National Recovery Month at TCU raises awareness of all types of recovery


Flag display in the TCU Commons representing statistics of TCU students in recovery. (Allie Brown/TCU 360)

By Allie Brown, Staff Writer

With tacos, cookies, wellness workshops, goat yoga and more, TCU’s Counseling and Mental Health Center pushed National Recovery Month to new heights this year.

The Substance Abuse and Mental Health Services Administration, or SAMHSA, aims to increase public awareness surrounding mental health and addiction recovery year-round, but every September, many organizations, non-profits and schools get involved – including TCU.

“Our goal this month, this year was to do at least 10 events,” said Caroline Sahba, Assistant Director of Substance Use and Recovery Services at TCU. “I think at my last count we were up to 12.”

TCU uses National Recovery Month as a way to bring light to the fact that there are TCU students who are in recovery from a number of things, and they’re not alone, Sahba said.

In the past year, over 1,400 students said they thought they had a problem with drugs or alcohol, and more than 215 students received treatment for drugs or alcohol.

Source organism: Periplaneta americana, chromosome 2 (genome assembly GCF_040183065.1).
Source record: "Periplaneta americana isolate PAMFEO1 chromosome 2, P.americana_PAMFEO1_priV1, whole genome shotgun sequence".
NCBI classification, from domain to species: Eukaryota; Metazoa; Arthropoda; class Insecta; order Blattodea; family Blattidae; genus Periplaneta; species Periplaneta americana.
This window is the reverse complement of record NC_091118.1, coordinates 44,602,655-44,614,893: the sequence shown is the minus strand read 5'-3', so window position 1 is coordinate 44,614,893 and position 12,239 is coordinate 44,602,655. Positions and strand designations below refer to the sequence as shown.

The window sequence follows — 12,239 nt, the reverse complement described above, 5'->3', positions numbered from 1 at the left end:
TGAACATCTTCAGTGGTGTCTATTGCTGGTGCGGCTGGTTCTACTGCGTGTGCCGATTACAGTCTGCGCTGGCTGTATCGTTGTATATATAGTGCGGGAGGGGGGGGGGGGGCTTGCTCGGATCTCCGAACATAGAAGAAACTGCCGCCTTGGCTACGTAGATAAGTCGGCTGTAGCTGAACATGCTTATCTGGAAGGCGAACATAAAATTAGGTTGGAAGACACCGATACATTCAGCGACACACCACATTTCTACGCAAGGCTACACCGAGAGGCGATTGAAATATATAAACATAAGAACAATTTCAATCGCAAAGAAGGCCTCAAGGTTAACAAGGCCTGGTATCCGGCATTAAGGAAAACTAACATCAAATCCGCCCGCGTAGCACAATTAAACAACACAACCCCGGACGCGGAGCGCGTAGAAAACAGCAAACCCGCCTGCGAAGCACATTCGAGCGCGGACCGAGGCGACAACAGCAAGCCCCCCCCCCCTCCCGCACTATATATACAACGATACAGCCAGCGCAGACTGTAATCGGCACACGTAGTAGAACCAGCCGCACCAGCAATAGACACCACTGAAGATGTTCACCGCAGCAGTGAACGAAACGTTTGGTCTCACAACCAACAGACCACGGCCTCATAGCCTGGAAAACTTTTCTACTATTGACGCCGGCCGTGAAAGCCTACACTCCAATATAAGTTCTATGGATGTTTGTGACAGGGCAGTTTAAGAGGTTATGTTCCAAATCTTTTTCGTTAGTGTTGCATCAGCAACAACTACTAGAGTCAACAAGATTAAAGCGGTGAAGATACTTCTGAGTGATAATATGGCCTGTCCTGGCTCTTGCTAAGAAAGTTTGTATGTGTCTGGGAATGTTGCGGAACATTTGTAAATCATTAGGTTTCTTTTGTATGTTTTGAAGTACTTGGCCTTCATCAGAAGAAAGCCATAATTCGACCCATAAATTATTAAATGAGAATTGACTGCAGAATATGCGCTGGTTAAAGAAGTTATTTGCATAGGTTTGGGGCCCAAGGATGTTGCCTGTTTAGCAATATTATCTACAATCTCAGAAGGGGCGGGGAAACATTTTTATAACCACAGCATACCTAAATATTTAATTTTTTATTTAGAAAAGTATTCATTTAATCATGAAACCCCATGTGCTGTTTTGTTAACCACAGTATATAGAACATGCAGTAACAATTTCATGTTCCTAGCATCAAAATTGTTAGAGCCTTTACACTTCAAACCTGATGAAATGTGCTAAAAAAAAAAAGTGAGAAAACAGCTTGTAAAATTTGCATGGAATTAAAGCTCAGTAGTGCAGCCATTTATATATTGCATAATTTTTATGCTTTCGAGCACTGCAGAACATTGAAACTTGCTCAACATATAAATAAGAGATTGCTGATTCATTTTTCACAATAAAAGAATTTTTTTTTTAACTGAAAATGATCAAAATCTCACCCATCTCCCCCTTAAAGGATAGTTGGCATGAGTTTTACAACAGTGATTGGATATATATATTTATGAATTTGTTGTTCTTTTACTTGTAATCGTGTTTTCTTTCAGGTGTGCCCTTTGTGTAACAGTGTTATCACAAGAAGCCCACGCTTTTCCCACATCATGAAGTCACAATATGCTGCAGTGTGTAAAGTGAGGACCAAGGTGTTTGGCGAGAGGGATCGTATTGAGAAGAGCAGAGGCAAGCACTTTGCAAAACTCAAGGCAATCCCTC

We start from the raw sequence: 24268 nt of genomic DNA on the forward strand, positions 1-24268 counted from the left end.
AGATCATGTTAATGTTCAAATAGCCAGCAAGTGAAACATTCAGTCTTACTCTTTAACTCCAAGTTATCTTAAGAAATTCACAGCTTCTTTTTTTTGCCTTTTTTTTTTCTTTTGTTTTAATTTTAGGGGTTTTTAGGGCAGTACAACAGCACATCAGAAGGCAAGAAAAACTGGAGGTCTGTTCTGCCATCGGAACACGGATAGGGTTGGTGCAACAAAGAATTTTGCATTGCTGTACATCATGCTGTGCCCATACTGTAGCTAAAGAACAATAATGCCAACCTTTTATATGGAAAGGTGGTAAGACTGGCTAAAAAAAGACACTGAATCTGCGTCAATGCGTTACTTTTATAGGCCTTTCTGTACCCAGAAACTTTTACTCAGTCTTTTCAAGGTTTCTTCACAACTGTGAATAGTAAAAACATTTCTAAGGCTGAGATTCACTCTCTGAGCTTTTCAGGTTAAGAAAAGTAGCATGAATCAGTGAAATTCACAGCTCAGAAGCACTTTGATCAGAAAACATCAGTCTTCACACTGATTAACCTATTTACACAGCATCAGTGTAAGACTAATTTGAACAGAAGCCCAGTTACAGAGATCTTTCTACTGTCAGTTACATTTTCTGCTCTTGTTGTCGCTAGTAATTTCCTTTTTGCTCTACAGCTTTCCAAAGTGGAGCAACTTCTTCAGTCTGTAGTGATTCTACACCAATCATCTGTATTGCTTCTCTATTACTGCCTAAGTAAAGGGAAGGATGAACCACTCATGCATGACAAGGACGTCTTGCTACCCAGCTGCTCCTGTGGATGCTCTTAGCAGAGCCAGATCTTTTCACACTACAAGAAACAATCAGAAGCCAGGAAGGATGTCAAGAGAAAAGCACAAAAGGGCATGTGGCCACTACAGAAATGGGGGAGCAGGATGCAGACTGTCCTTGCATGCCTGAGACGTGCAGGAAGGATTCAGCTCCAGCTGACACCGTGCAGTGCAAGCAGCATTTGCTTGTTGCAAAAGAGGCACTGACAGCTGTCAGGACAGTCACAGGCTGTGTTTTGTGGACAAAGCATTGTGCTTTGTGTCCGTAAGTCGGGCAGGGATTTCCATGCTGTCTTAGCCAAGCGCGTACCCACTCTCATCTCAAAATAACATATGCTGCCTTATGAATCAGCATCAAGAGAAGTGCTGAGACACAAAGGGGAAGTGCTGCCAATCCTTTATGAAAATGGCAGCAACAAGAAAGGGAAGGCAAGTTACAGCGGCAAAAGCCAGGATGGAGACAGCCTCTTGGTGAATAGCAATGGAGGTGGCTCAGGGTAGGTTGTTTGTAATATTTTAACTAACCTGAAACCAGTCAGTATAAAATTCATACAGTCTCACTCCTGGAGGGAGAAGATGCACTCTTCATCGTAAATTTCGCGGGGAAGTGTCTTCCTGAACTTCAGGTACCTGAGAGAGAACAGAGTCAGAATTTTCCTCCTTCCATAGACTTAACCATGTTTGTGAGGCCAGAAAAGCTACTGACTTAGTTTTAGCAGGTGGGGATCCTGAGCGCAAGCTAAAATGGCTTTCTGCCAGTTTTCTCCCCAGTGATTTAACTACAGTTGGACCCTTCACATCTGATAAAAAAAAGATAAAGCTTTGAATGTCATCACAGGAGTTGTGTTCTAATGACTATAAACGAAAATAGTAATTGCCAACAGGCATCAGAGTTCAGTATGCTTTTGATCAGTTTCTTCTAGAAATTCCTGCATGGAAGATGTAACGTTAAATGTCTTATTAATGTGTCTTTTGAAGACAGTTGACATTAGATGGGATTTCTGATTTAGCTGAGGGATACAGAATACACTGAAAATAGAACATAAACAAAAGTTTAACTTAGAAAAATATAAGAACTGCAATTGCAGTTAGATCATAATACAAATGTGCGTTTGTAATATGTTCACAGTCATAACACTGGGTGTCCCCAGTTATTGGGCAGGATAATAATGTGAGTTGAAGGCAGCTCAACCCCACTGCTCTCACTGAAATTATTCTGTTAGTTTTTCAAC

“You know, you aren’t the only person who’s maybe had that past or that path, and you might be able to help someone who has a similar experience,” Sahba said. “I think, with shame and stigma, all that, all those secrets that prevents somebody from getting help because they really think I’m the only person who’s ever been through this. When in reality, the person sitting next to you in class could have the very same experience.”

TCU has a number of peer support communities where students can be authentic and open with each other about their experiences with all types of recovery, such as substance abuse, trauma and eating disorders.

TCU’s peer support communities meet weekly, as well as hosting get-togethers and events outside of meeting times.

A list of all of TCU’s peer support communities and how to join can be found at

The Counseling and Mental Health Center also hosts fun and stress-relieving events that are open to all TCU students, which can be found on their department event calendar, or by keeping an eye on the what2do@tcu Instagram, Facebook or website.

“One of our former students used to say that if you’re not having fun in sobriety, then you’re doing it wrong,” Sahba said. “So we really try to emulate that, to have those events, to have things that are, you know, natural sources of dopamine and just connection with other people who are similar to [the student(s)].”